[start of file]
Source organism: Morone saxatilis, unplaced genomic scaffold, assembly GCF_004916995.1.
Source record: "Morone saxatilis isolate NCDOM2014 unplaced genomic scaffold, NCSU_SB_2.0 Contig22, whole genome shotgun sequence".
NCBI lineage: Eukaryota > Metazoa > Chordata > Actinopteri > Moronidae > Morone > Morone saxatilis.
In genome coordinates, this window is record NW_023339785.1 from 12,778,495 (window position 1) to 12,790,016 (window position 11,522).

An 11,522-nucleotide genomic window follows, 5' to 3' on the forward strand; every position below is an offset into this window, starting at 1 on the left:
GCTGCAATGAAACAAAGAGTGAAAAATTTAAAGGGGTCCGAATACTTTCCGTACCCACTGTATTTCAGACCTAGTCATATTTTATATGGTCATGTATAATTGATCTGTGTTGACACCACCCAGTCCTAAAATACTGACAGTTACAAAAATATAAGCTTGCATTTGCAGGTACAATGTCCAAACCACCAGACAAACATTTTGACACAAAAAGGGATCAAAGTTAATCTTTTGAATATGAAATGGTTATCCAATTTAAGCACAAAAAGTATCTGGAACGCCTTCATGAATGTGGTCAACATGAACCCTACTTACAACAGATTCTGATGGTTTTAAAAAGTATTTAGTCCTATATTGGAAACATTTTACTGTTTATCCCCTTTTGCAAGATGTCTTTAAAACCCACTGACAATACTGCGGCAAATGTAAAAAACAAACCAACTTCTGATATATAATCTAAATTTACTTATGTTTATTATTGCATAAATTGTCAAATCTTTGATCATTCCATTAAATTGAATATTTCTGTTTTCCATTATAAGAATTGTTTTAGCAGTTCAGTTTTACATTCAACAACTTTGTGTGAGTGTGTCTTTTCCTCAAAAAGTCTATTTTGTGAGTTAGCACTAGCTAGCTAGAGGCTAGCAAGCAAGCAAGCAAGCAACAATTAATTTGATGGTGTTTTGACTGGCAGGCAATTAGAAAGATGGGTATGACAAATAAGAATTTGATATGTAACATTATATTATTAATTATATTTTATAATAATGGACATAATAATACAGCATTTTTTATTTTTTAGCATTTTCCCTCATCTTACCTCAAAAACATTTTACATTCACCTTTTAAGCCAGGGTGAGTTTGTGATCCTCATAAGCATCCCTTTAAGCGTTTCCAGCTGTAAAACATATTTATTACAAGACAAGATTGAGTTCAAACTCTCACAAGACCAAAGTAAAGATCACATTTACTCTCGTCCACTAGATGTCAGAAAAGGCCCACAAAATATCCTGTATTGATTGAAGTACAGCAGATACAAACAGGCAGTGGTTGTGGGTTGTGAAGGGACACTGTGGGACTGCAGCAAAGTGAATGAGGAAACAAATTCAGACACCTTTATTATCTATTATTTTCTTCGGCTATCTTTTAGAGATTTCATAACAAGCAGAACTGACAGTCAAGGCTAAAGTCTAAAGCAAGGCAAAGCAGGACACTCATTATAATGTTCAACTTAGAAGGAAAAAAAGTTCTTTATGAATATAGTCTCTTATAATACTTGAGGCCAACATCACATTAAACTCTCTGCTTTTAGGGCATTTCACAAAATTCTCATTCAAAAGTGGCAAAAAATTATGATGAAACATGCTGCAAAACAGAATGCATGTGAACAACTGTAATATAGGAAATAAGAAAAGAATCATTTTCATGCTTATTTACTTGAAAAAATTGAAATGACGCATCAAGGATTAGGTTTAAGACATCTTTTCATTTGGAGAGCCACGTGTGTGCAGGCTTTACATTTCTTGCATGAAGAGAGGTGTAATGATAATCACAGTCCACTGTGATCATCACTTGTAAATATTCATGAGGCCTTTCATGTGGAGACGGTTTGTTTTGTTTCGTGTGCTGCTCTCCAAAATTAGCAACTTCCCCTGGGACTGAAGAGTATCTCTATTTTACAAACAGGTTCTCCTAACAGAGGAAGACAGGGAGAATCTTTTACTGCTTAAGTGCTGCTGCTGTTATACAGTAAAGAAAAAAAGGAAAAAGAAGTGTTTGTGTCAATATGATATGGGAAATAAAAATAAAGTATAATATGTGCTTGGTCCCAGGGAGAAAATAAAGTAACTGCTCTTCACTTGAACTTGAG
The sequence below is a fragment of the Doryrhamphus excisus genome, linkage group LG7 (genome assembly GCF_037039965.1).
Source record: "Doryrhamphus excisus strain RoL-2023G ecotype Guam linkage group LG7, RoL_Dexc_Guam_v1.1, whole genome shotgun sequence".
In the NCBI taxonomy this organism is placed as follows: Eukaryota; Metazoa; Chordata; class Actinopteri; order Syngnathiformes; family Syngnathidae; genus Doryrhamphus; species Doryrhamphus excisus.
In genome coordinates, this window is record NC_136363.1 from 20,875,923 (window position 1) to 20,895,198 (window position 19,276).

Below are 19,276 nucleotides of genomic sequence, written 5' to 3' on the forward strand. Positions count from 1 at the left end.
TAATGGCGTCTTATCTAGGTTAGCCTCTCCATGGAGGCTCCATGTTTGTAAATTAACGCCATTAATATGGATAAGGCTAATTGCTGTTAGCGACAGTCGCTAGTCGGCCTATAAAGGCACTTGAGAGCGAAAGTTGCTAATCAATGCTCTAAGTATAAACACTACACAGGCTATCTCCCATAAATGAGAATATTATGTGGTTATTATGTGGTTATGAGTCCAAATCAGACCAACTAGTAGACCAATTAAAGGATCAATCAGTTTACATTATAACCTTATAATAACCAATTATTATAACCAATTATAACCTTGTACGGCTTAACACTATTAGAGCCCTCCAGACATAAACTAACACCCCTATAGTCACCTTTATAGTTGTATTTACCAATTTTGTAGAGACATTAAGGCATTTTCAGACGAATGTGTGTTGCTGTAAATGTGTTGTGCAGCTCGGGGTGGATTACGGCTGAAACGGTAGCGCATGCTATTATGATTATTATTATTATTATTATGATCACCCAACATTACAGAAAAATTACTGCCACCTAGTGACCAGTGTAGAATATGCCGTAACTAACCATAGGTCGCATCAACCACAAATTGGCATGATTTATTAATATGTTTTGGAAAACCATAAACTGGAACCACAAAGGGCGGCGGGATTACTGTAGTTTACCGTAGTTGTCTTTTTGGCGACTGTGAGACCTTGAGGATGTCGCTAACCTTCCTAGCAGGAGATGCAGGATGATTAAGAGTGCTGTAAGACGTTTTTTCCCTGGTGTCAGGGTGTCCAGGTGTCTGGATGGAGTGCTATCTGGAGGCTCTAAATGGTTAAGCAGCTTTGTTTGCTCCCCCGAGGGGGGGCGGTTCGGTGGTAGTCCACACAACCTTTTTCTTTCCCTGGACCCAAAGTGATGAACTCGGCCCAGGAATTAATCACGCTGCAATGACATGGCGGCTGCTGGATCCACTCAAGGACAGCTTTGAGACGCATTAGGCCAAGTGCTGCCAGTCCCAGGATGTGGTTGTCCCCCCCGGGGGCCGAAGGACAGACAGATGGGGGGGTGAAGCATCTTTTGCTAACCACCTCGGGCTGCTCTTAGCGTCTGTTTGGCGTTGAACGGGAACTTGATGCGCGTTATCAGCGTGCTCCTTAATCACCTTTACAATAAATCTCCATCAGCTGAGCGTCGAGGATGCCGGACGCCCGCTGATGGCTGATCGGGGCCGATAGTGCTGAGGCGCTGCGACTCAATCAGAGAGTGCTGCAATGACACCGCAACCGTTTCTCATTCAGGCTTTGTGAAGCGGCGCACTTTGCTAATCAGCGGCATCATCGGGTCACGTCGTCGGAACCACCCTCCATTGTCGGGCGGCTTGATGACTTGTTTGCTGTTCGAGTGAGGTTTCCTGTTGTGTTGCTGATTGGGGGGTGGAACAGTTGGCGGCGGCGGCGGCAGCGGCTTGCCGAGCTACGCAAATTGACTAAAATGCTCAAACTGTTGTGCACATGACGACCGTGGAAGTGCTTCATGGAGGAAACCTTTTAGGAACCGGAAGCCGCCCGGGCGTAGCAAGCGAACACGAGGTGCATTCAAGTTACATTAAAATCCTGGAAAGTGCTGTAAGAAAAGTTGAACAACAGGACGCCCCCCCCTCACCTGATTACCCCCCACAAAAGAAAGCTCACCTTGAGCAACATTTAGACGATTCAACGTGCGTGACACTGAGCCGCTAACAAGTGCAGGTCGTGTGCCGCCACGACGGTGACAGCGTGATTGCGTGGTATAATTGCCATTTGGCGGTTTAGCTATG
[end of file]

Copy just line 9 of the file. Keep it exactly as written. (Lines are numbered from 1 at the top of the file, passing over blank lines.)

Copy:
In the NCBI taxonomy this organism is placed as follows: Eukaryota; Metazoa; Chordata; class Actinopteri; order Syngnathiformes; family Syngnathidae; genus Doryrhamphus; species Doryrhamphus excisus.